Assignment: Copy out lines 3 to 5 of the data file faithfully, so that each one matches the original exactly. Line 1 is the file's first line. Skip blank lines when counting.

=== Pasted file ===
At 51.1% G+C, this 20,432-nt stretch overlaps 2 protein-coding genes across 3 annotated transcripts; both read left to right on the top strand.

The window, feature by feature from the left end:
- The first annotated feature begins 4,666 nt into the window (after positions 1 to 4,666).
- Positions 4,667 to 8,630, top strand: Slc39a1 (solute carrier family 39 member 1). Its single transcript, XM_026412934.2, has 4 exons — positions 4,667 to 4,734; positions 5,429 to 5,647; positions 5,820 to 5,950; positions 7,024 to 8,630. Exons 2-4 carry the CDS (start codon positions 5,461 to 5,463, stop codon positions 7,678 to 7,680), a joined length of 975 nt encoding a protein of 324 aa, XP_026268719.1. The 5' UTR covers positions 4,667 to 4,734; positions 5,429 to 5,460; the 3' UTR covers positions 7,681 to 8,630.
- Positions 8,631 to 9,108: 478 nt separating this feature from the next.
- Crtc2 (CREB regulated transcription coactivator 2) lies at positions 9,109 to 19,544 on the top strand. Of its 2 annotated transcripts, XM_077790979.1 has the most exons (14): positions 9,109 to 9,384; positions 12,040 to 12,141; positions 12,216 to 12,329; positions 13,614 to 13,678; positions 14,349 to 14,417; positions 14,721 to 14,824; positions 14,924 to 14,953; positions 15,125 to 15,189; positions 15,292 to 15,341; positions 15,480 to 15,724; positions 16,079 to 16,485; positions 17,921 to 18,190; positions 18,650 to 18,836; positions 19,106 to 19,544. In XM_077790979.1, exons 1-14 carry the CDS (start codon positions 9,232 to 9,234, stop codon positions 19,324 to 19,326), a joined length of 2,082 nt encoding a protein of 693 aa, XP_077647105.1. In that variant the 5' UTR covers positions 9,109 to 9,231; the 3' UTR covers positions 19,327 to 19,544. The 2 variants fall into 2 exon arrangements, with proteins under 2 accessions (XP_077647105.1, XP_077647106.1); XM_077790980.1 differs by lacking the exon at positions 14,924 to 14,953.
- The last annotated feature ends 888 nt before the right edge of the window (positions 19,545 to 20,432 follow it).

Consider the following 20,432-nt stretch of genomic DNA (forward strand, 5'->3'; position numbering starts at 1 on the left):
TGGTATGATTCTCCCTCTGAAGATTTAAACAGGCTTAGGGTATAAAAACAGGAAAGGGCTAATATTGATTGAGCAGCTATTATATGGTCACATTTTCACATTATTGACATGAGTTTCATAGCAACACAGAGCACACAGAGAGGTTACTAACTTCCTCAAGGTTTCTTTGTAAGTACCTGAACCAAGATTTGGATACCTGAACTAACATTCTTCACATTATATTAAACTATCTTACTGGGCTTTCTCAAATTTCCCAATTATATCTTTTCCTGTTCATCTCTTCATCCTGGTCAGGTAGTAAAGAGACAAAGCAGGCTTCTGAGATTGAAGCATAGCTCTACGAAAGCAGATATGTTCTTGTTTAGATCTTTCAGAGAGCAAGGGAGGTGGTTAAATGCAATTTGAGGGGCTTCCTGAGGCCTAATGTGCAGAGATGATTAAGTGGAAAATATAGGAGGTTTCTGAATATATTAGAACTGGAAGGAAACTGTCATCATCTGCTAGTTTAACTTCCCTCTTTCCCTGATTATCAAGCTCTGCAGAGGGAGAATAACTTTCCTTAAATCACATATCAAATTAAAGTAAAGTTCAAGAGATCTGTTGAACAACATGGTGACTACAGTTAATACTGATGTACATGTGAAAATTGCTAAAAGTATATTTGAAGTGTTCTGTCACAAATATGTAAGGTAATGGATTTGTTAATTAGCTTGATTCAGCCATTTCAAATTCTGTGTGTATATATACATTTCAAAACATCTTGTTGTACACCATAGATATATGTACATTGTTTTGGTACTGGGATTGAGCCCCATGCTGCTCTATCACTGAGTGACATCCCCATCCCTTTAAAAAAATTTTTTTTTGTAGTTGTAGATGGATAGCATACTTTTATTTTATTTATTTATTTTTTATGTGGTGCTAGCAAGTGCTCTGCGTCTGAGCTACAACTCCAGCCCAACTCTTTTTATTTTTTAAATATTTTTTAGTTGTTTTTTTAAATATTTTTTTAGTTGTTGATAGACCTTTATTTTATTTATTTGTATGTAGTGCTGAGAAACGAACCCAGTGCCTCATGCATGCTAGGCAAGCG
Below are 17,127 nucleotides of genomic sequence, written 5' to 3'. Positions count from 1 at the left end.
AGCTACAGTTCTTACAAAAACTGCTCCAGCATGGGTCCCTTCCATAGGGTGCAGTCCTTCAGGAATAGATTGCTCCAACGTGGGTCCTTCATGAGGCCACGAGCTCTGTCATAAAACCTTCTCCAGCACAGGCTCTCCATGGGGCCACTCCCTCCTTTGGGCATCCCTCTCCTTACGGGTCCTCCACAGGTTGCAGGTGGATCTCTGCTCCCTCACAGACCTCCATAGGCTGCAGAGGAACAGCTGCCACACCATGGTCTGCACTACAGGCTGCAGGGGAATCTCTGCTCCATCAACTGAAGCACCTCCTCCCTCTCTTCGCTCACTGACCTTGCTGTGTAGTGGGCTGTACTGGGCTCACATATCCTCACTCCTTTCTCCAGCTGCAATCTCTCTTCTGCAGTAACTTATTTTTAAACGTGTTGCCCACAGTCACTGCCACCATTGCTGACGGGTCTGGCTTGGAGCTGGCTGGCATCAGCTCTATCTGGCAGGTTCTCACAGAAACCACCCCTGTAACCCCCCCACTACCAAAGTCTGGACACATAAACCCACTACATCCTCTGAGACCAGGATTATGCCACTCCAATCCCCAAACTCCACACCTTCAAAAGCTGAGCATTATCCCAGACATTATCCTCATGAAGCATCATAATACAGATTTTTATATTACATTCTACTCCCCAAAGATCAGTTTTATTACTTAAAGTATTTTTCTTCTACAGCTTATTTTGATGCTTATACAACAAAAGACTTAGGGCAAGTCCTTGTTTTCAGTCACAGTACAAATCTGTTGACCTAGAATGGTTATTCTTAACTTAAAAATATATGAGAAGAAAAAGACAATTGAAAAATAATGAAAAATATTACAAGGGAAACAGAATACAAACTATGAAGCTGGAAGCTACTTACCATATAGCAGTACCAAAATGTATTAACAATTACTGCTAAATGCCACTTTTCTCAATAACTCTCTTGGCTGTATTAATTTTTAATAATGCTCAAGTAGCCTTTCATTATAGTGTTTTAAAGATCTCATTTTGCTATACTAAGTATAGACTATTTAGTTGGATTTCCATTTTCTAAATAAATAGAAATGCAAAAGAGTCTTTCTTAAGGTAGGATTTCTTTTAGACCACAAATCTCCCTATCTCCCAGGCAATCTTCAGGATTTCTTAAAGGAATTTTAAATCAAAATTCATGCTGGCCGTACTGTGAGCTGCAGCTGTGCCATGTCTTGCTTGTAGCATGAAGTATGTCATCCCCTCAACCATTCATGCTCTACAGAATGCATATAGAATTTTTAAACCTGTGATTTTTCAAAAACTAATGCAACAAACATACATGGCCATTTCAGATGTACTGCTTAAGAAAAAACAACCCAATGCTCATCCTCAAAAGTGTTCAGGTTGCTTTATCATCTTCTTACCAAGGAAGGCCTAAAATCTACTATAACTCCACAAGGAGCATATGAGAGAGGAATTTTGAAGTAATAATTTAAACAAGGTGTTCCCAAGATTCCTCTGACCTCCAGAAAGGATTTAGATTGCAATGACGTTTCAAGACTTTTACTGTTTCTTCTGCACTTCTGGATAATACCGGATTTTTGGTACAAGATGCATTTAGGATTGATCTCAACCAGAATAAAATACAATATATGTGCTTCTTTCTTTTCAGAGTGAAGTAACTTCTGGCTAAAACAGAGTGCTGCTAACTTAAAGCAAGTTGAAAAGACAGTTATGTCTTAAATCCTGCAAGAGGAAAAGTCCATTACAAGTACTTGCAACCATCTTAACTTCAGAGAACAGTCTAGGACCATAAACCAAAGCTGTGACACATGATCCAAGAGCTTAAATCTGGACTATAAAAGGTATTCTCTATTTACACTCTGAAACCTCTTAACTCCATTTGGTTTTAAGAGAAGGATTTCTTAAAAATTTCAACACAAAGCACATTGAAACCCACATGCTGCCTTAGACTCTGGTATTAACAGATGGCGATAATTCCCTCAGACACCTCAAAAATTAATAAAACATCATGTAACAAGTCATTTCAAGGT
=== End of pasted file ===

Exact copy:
- The first annotated feature begins 4,666 nt into the window (after positions 1 to 4,666).
- Positions 4,667 to 8,630, top strand: Slc39a1 (solute carrier family 39 member 1). Its single transcript, XM_026412934.2, has 4 exons — positions 4,667 to 4,734; positions 5,429 to 5,647; positions 5,820 to 5,950; positions 7,024 to 8,630. Exons 2-4 carry the CDS (start codon positions 5,461 to 5,463, stop codon positions 7,678 to 7,680), a joined length of 975 nt encoding a protein of 324 aa, XP_026268719.1. The 5' UTR covers positions 4,667 to 4,734; positions 5,429 to 5,460; the 3' UTR covers positions 7,681 to 8,630.
- Positions 8,631 to 9,108: 478 nt separating this feature from the next.